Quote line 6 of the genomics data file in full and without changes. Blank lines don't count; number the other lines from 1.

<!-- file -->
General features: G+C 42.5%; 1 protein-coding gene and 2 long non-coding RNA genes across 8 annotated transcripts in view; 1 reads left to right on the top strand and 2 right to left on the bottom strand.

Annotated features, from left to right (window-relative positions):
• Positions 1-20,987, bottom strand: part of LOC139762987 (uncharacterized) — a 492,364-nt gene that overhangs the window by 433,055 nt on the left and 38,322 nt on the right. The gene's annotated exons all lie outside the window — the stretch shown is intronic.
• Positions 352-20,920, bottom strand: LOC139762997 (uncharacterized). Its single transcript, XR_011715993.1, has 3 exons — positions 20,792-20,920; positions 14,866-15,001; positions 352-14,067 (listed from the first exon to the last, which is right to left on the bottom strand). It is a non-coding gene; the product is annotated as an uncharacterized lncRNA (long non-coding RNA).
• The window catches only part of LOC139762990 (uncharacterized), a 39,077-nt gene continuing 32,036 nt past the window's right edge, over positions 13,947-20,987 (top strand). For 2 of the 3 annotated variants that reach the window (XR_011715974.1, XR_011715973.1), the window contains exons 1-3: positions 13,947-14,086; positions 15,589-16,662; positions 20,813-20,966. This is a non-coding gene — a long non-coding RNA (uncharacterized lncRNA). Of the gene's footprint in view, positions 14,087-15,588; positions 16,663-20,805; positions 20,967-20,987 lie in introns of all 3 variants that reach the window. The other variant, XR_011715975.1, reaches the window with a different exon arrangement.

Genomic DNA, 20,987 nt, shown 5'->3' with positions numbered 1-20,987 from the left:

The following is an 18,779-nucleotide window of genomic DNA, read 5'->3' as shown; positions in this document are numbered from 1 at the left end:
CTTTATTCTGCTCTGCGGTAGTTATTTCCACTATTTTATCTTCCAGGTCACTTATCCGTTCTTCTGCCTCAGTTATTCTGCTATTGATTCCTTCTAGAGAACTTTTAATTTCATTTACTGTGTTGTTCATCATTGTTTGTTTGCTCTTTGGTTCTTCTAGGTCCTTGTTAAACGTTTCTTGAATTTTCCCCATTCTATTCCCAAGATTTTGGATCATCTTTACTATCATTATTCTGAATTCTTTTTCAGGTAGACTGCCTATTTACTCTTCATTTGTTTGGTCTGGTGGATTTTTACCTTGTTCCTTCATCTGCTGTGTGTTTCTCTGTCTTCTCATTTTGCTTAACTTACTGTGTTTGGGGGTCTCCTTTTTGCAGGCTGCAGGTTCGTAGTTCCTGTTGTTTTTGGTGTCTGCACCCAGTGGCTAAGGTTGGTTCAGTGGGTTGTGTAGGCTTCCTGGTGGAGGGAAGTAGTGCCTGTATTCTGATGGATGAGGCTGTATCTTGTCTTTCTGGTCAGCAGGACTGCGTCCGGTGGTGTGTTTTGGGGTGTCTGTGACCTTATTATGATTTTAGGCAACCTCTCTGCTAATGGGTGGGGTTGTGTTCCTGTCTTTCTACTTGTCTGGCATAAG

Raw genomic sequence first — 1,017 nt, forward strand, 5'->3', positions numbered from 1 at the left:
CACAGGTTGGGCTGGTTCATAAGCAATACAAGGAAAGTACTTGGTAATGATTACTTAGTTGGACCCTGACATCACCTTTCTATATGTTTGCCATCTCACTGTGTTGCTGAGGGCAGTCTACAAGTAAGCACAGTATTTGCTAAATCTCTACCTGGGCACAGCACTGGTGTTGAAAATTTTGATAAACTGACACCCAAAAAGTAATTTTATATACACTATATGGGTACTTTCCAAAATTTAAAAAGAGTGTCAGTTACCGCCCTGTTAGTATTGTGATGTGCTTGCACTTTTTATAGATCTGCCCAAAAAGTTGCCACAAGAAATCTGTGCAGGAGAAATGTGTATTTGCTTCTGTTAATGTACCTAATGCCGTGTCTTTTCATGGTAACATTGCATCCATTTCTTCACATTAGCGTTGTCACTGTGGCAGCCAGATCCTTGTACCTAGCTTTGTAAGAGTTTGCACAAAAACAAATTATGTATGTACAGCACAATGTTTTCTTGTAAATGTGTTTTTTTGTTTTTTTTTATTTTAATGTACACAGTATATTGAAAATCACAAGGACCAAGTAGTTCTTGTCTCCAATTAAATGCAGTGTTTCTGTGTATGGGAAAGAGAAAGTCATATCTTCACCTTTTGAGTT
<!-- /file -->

Genomic DNA, 20,987 nt, shown 5'->3' with positions numbered 1-20,987 from the left: